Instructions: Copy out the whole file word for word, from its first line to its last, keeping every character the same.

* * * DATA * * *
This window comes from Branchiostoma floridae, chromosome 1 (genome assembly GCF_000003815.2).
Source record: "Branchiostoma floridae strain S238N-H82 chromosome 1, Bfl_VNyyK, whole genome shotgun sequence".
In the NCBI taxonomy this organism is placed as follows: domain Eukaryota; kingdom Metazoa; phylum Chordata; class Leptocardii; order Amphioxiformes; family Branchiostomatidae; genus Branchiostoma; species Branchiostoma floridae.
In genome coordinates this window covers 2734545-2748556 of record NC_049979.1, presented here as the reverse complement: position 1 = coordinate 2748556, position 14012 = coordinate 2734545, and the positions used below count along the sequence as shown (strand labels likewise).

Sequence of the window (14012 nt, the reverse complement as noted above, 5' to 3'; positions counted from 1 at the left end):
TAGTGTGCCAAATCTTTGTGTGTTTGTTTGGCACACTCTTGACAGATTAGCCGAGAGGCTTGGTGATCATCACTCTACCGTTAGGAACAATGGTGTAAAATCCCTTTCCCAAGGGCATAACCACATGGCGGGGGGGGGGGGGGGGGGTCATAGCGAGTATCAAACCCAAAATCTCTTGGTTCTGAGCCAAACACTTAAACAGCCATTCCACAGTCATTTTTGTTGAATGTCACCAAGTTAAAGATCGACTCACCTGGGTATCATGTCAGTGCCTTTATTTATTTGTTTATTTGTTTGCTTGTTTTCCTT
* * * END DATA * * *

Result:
This window comes from Branchiostoma floridae, chromosome 1 (genome assembly GCF_000003815.2).
Source record: "Branchiostoma floridae strain S238N-H82 chromosome 1, Bfl_VNyyK, whole genome shotgun sequence".
In the NCBI taxonomy this organism is placed as follows: domain Eukaryota; kingdom Metazoa; phylum Chordata; class Leptocardii; order Amphioxiformes; family Branchiostomatidae; genus Branchiostoma; species Branchiostoma floridae.
In genome coordinates this window covers 2734545-2748556 of record NC_049979.1, presented here as the reverse complement: position 1 = coordinate 2748556, position 14012 = coordinate 2734545, and the positions used below count along the sequence as shown (strand labels likewise).

Sequence of the window (14012 nt, the reverse complement as noted above, 5' to 3'; positions counted from 1 at the left end):
TAGTGTGCCAAATCTTTGTGTGTTTGTTTGGCACACTCTTGACAGATTAGCCGAGAGGCTTGGTGATCATCACTCTACCGTTAGGAACAATGGTGTAAAATCCCTTTCCCAAGGGCATAACCACATGGCGGGGGGGGGGGGGGGGGGTCATAGCGAGTATCAAACCCAAAATCTCTTGGTTCTGAGCCAAACACTTAAACAGCCATTCCACAGTCATTTTTGTTGAATGTCACCAAGTTAAAGATCGACTCACCTGGGTATCATGTCAGTGCCTTTATTTATTTGTTTATTTGTTTGCTTGTTTTCCTT